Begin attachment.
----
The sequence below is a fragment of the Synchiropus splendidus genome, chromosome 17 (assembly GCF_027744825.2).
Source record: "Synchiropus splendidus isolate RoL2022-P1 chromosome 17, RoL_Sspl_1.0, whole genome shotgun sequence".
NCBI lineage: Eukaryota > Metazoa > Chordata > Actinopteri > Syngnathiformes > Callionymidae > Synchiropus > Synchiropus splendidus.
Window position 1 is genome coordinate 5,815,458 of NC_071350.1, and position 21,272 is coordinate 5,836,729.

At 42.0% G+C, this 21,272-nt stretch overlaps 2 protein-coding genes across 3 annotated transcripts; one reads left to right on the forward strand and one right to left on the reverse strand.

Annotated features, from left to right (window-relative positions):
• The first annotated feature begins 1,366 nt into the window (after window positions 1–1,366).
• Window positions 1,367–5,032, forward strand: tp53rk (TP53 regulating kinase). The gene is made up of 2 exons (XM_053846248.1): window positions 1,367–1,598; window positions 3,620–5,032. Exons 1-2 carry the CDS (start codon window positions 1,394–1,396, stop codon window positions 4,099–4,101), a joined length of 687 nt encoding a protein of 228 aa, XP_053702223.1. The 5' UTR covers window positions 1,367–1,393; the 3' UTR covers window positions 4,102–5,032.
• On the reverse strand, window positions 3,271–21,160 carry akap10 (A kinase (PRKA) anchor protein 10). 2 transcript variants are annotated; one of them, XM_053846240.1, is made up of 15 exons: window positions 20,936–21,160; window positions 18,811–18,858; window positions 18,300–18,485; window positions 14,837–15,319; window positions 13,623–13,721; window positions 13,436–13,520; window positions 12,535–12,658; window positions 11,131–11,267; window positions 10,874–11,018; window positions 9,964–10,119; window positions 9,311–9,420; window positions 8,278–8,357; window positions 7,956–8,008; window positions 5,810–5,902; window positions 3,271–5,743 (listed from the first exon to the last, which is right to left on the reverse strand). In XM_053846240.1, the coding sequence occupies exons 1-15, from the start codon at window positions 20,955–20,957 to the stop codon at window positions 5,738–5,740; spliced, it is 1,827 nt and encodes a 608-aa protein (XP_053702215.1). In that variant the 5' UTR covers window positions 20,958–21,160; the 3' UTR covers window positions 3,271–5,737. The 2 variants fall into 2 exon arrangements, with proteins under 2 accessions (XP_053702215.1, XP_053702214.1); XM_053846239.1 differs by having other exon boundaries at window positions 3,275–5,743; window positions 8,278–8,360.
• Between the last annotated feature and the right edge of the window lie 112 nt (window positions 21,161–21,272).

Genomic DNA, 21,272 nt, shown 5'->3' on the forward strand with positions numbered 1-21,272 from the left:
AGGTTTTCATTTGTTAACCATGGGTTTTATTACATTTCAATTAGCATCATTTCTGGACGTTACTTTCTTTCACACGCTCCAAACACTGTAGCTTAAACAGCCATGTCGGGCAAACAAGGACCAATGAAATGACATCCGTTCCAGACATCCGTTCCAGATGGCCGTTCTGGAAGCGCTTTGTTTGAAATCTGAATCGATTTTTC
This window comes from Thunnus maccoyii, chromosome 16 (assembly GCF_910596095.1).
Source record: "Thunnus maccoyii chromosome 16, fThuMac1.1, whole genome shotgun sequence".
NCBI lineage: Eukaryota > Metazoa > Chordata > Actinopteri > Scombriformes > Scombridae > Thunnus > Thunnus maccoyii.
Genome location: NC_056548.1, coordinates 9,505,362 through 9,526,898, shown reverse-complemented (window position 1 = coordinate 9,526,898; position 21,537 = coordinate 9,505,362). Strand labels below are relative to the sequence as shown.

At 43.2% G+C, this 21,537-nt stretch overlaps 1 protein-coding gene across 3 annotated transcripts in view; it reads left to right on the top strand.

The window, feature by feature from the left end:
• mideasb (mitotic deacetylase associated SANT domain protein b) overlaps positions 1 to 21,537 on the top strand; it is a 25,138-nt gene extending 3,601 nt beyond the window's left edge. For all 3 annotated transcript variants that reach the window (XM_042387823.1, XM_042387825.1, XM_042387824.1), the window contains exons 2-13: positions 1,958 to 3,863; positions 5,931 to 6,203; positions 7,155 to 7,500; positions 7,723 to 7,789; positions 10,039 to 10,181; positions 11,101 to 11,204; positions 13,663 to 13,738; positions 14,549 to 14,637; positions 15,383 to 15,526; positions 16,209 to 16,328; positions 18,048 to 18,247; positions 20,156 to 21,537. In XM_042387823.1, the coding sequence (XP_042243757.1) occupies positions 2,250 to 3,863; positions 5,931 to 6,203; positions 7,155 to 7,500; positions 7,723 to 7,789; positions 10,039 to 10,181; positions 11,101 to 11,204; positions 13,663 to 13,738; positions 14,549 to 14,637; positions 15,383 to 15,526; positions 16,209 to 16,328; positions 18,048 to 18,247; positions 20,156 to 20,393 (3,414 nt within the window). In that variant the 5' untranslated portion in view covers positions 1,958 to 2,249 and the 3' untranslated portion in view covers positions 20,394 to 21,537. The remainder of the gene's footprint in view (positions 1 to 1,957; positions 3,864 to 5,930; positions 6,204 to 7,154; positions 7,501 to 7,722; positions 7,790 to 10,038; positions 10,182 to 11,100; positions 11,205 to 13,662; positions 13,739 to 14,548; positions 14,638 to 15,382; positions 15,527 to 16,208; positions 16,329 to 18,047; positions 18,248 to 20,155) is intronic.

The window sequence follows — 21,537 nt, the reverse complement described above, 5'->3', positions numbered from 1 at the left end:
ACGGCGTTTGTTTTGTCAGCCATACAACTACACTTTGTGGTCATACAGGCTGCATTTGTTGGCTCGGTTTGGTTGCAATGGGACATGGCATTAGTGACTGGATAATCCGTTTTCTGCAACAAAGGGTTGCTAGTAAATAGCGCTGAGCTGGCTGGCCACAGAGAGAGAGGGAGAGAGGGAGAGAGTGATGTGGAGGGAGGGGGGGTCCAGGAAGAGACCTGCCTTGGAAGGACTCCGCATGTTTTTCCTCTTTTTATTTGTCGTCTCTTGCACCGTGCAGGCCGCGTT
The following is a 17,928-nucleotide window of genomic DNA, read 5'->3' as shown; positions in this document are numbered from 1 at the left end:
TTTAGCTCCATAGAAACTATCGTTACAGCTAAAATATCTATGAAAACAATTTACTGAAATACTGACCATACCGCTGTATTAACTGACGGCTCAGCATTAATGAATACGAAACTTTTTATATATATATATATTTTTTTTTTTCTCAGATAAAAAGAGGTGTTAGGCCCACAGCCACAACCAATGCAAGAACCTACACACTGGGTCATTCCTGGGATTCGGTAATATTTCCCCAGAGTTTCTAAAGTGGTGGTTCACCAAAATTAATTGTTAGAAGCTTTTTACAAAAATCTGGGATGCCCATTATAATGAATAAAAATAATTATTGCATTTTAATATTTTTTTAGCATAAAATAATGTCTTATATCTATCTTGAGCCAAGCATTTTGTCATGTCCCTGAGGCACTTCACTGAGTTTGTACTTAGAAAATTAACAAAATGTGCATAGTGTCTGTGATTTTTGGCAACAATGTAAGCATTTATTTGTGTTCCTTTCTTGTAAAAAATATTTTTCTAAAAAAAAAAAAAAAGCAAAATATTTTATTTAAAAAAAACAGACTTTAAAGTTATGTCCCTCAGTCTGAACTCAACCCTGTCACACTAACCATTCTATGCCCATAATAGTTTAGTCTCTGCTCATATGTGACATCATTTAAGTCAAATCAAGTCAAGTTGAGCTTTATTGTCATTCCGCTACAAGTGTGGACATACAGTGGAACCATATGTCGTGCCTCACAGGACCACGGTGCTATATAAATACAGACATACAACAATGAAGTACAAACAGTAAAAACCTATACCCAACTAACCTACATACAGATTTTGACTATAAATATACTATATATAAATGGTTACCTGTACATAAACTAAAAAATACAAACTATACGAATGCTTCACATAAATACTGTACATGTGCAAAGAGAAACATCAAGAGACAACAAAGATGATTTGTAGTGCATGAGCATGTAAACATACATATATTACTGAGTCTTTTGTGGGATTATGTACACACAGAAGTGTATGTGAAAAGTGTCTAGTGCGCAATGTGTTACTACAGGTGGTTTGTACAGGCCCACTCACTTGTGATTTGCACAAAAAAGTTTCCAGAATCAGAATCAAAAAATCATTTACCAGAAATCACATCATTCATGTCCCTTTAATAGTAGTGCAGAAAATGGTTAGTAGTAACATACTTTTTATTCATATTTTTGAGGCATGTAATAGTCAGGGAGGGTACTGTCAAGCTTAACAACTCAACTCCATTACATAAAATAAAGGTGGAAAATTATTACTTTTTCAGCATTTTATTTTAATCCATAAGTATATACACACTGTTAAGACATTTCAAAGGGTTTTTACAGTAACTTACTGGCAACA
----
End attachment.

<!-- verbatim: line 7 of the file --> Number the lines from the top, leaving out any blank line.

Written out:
• The first annotated feature begins 1,366 nt into the window (after window positions 1–1,366).